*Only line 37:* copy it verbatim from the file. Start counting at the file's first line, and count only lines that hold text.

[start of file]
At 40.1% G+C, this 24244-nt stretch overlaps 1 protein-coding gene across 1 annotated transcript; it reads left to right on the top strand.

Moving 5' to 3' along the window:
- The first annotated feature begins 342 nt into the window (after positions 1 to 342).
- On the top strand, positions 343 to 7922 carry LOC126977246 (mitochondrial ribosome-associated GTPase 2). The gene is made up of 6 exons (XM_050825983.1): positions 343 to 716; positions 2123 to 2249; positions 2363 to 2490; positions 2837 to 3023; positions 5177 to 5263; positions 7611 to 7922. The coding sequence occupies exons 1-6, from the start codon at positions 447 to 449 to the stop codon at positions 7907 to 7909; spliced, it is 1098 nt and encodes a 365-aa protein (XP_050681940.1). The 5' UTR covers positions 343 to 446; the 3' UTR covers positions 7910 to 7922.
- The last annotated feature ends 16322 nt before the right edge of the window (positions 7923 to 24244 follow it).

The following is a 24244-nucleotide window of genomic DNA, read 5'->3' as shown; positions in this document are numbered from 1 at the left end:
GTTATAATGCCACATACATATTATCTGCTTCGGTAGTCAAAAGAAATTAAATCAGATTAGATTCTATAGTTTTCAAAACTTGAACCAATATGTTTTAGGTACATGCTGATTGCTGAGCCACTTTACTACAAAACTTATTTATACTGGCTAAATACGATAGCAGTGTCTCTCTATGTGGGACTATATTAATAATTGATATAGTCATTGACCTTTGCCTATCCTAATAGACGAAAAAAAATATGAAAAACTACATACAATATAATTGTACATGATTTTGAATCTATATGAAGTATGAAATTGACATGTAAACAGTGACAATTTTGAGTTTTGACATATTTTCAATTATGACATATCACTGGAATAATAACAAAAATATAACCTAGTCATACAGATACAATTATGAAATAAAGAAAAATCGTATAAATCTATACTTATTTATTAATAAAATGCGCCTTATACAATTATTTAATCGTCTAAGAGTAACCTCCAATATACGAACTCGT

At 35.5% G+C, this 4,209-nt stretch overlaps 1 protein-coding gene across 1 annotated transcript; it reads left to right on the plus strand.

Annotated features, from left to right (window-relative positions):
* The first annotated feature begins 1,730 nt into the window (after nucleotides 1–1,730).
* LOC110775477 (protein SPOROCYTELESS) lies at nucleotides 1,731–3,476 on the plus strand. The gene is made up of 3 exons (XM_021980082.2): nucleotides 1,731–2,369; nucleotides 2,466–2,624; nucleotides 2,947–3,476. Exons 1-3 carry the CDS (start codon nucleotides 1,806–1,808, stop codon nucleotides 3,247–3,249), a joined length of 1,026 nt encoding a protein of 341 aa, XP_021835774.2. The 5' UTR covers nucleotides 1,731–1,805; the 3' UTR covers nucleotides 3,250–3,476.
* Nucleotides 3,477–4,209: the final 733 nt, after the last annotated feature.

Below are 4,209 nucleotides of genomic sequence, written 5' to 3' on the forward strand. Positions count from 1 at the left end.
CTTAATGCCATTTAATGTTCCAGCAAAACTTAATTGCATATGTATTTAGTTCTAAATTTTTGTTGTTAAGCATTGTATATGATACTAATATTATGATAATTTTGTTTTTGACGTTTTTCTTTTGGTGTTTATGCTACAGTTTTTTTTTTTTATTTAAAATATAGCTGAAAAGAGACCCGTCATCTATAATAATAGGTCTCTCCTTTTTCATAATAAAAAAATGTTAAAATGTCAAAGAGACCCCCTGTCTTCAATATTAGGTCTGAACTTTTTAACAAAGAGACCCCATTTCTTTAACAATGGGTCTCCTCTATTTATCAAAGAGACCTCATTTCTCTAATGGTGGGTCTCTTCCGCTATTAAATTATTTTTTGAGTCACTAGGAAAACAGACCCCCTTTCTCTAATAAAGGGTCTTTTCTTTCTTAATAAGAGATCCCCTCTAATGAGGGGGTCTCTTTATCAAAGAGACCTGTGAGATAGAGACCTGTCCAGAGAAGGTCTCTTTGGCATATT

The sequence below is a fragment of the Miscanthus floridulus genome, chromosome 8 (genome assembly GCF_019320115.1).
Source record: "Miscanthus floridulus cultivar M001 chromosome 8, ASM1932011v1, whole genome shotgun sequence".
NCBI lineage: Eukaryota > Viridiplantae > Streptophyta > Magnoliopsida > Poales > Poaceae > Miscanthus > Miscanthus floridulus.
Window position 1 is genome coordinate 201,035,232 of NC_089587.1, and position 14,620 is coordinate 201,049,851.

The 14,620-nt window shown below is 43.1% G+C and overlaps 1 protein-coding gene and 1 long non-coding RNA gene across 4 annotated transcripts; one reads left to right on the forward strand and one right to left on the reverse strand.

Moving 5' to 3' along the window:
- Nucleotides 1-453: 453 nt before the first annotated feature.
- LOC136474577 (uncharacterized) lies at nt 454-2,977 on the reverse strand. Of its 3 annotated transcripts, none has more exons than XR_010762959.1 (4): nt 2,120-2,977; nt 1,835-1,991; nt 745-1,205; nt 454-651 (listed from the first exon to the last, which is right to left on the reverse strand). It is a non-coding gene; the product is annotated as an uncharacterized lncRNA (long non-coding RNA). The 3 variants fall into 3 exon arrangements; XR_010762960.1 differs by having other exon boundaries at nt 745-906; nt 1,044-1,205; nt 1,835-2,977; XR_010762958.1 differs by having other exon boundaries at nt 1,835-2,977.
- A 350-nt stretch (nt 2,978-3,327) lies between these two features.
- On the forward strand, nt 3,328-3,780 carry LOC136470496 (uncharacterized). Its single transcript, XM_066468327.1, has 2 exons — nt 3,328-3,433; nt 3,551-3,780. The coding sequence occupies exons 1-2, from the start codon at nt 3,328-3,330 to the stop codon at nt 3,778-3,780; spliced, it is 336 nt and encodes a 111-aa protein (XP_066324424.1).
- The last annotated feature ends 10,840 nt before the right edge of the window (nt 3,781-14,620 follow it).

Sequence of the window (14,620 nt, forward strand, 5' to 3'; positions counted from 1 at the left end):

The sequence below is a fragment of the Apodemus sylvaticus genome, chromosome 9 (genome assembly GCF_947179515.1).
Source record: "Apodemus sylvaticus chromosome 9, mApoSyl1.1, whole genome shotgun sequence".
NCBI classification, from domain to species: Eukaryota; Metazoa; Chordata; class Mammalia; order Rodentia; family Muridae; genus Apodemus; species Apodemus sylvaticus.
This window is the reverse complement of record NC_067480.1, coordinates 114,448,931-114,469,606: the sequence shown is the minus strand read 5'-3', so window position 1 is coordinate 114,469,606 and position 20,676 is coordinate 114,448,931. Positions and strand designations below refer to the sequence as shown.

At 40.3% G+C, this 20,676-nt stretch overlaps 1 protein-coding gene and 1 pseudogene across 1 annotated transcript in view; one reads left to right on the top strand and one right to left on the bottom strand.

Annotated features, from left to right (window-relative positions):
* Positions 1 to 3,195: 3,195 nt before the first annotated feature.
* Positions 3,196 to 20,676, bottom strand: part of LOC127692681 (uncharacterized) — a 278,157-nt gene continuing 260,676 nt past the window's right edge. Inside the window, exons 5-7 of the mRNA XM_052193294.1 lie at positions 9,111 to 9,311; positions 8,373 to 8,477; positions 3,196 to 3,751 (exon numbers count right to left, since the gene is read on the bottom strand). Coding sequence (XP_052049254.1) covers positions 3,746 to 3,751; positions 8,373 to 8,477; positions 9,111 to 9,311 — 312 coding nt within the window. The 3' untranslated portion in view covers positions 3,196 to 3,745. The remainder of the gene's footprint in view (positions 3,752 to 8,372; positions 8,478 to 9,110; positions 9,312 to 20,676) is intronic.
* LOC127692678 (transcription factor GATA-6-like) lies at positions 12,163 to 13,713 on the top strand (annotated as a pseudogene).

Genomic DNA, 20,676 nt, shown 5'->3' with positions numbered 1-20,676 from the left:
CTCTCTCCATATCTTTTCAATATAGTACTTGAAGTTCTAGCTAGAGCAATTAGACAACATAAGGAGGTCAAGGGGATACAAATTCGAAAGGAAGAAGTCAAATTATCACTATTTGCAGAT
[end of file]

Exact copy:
CTCTCTCCATATCTTTTCAATATAGTACTTGAAGTTCTAGCTAGAGCAATTAGACAACATAAGGAGGTCAAGGGGATACAAATTCGAAAGGAAGAAGTCAAATTATCACTATTTGCAGAT